11. Torta de Azeitao: The last of the desserts on this list today, this is another dessert in Portugal that is egg based (believe me, most of them are!). A soft, spongey cake with sweet egg yolk spread on top and rolled into a little bite of perfection. Better yet if you make your way to the centre of the country, in the region of Setubal, to eat the stuff in its own town!


12. Arroz de Pato: A simple but delicious dish, it is nothing more than a duck risotto with a crispy surface and Portuguese chorizo in the mix to give it some flavour. It is melt in your mouth meat and texture and truly fantastic.


13. Sardinhas Assadas: This is the last seafood entry on the list, these charcoal grilled sardines are a typical, find it everywhere in the country dish. You can eat it in restaurants, on the street, at festivities, you name it it is there! Served with potatoes, veggies, rice, whatever you fancy we will make it happen.


14. Alheiras de Mirandela: Okay, truth is you can get Alheiras in other places of the country, however the ones in Mirandela (North!) are famous. A classic Portuguese sausage/chorizo, it is made of pork encased in its natural intestine skin and it is delicious. Typically served with a fried egg and fries, forget the calorie counting for this one.


15. Cozido a Portuguesa: Last on today’s list but in absolutely no means least, this is the most traditional dish of the country. It combines every single sausage/chorizo de produce, all the meats from beef, to lamb, to pork and poultry, in one huge dish, served with simply boiled vegetables and potatoes with a delicate string of olive oil on it. This is the epitome of Portuguese comfort food. It is filling, delectable and a great dish to eat in a cold winter’s day. This is the Portuguese Sunday Roast!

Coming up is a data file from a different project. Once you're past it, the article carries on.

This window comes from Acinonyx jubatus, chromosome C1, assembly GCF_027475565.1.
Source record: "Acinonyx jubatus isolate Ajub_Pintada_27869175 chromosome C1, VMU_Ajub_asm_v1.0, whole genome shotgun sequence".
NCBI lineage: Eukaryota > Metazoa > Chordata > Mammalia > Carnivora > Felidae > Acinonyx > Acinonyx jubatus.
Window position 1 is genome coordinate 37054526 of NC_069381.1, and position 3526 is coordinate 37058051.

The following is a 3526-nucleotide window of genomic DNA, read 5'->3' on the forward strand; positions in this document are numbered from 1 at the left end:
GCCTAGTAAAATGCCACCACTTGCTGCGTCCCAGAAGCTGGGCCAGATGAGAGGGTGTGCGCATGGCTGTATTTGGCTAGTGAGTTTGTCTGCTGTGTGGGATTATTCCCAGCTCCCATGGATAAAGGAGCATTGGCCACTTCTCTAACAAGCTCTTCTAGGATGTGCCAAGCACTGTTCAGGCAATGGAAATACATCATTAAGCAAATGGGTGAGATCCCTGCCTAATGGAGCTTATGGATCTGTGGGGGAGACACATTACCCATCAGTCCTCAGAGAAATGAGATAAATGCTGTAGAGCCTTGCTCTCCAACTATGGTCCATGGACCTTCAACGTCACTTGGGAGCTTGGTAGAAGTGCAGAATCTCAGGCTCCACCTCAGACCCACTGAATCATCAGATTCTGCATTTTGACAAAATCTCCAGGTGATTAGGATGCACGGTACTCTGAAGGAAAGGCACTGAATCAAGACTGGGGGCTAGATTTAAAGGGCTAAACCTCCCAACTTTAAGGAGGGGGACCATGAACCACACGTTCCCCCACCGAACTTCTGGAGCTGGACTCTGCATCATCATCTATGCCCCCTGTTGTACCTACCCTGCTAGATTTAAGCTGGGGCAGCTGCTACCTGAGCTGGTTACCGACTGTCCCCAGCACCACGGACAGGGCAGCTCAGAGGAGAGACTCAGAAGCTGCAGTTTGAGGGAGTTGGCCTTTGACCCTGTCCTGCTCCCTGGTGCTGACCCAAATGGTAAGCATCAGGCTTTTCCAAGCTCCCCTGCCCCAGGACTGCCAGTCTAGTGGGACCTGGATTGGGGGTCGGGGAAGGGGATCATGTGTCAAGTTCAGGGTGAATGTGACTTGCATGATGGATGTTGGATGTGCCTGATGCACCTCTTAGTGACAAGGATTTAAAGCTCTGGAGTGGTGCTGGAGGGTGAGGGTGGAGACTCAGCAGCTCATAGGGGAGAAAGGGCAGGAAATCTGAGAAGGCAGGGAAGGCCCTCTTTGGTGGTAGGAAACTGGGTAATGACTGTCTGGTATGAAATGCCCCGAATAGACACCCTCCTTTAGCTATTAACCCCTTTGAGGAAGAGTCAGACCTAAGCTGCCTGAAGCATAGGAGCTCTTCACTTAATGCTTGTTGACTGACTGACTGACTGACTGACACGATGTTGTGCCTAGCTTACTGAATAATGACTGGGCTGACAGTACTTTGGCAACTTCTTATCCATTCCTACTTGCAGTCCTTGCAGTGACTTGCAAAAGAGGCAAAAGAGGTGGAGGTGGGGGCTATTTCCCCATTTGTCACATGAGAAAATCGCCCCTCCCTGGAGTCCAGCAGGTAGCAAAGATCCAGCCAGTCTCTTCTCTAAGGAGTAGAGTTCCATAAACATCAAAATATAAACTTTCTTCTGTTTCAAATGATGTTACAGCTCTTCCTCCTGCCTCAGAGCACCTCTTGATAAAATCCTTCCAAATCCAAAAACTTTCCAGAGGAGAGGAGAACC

There is so much more food in Portugal to try, but this is a list to get you started! Keep an eye out for the beverages/booze you need to try too. I have to say I didn’t realise until I made this list that Portuguese food is so meat heavy, so I apologise in advance if you are a vegetarian, but at least you have cheeses and desserts to try! For now, I leave you here to drool over this incredible food and plan a tour to eat your way across Portugal, my home, my mother land. I hope you have enjoyed this post, please let me know if you would like a few more like this.

For now, keep reading, writing and travelling!

Note: All photos were sourced on Google and they belong to whoever has that copywright. 


What a whale of a time! – Tales of Travel Gone Wrong

I LOVE food! I am a real worldly foodie and am a true believer that tasting the food of country I am visiting is key to immersing myself in the adventure. The culture that comes from food, the history that food possesses. It may seem like I am reading into it but I am not, I know that food and eating habits change historically and it is one certain way to explore the culture.

Now, this was a particularly tricky one for me. Norway is one of the only countries in the world who is still legally allowed to hunt whales. Whaling has been largely banned because of the decreasing number of whales on our oceans, this beautiful creature that is becoming extinct has to stop being sought after for its meat and oil. So bearing these things in mind and the fact that I give to the WWF every month to help protect and rehabilitate a lot of animals, this goes against all my gut instincts to eat whale steak.

How can I, a self admitted lover of animals (except spiders and scorpions, who likes those?!) actually eat a whale? It was a moment of travel exception. I am a true believer that if you are abroad you should fully integrate into the life and culture of that country. We were in the middle of a fish market and whales everywhere, we could not miss out on this opportunity.